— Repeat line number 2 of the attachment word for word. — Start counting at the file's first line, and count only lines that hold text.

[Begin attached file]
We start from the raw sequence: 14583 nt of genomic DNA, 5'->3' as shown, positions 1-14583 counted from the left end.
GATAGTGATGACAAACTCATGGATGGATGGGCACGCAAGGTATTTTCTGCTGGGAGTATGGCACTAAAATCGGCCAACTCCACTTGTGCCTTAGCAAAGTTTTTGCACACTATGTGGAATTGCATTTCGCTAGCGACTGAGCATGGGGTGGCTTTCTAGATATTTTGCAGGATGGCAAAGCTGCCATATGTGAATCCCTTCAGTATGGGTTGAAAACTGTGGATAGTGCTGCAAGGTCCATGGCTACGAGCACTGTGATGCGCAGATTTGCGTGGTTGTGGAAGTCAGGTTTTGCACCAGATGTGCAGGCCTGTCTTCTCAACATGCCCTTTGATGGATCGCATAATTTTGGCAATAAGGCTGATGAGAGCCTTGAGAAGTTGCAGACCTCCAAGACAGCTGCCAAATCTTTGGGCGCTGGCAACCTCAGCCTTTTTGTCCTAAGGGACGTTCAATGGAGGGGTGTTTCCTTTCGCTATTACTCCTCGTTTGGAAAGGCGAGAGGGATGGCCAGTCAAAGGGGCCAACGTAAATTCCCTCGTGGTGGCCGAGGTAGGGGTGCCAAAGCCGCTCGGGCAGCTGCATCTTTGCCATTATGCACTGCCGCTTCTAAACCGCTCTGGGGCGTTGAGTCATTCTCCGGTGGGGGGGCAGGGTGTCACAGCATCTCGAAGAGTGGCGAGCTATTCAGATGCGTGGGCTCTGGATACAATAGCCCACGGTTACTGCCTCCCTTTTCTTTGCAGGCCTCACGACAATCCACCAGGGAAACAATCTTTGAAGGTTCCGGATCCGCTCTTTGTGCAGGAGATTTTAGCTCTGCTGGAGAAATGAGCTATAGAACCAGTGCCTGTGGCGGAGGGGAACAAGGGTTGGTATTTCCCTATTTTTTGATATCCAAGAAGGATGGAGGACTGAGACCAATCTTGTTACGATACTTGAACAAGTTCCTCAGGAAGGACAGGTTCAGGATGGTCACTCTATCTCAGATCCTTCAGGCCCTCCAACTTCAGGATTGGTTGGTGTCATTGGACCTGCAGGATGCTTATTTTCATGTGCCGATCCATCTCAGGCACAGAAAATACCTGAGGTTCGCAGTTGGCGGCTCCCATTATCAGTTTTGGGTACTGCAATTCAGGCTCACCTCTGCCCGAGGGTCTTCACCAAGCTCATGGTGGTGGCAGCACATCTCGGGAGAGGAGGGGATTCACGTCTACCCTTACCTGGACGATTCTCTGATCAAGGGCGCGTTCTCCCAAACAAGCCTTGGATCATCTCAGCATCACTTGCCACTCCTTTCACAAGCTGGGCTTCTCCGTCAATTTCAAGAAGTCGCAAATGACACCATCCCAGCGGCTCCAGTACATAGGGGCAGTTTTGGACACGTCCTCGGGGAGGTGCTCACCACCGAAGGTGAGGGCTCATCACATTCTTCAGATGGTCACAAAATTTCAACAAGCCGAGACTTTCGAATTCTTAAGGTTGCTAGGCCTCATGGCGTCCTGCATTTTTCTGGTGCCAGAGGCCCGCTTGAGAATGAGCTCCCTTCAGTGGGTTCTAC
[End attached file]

GATAGTGATGACAAACTCATGGATGGATGGGCACGCAAGGTATTTTCTGCTGGGAGTATGGCACTAAAATCGGCCAACTCCACTTGTGCCTTAGCAAAGTTTTTGCACACTATGTGGAATTGCATTTCGCTAGCGACTGAGCATGGGGTGGCTTTCTAGATATTTTGCAGGATGGCAAAGCTGCCATATGTGAATCCCTTCAGTATGGGTTGAAAACTGTGGATAGTGCTGCAAGGTCCATGGCTACGAGCACTGTGATGCGCAGATTTGCGTGGTTGTGGAAGTCAGGTTTTGCACCAGATGTGCAGGCCTGTCTTCTCAACATGCCCTTTGATGGATCGCATAATTTTGGCAATAAGGCTGATGAGAGCCTTGAGAAGTTGCAGACCTCCAAGACAGCTGCCAAATCTTTGGGCGCTGGCAACCTCAGCCTTTTTGTCCTAAGGGACGTTCAATGGAGGGGTGTTTCCTTTCGCTATTACTCCTCGTTTGGAAAGGCGAGAGGGATGGCCAGTCAAAGGGGCCAACGTAAATTCCCTCGTGGTGGCCGAGGTAGGGGTGCCAAAGCCGCTCGGGCAGCTGCATCTTTGCCATTATGCACTGCCGCTTCTAAACCGCTCTGGGGCGTTGAGTCATTCTCCGGTGGGGGGGCAGGGTGTCACAGCATCTCGAAGAGTGGCGAGCTATTCAGATGCGTGGGCTCTGGATACAATAGCCCACGGTTACTGCCTCCCTTTTCTTTGCAGGCCTCACGACAATCCACCAGGGAAACAATCTTTGAAGGTTCCGGATCCGCTCTTTGTGCAGGAGATTTTAGCTCTGCTGGAGAAATGAGCTATAGAACCAGTGCCTGTGGCGGAGGGGAACAAGGGTTGGTATTTCCCTATTTTTTGATATCCAAGAAGGATGGAGGACTGAGACCAATCTTGTTACGATACTTGAACAAGTTCCTCAGGAAGGACAGGTTCAGGATGGTCACTCTATCTCAGATCCTTCAGGCCCTCCAACTTCAGGATTGGTTGGTGTCATTGGACCTGCAGGATGCTTATTTTCATGTGCCGATCCATCTCAGGCACAGAAAATACCTGAGGTTCGCAGTTGGCGGCTCCCATTATCAGTTTTGGGTACTGCAATTCAGGCTCACCTCTGCCCGAGGGTCTTCACCAAGCTCATGGTGGTGGCAGCACATCTCGGGAGAGGAGGGGATTCACGTCTACCCTTACCTGGACGATTCTCTGATCAAGGGCGCGTTCTCCCAAACAAGCCTTGGATCATCTCAGCATCACTTGCCACTCCTTTCACAAGCTGGGCTTCTCCGTCAATTTCAAGAAGTCGCAAATGACACCATCCCAGCGGCTCCAGTACATAGGGGCAGTTTTGGACACGTCCTCGGGGAGGTGCTCACCACCGAAGGTGAGGGCTCATCACATTCTTCAGATGGTCACAAAATTTCAACAAGCCGAGACTTTCGAATTCTTAAGGTTGCTAGGCCTCATGGCGTCCTGCATTTTTCTGGTGCCAGAGGCCCGCTTGAGAATGAGCTCCCTTCAGTGGGTTCTAC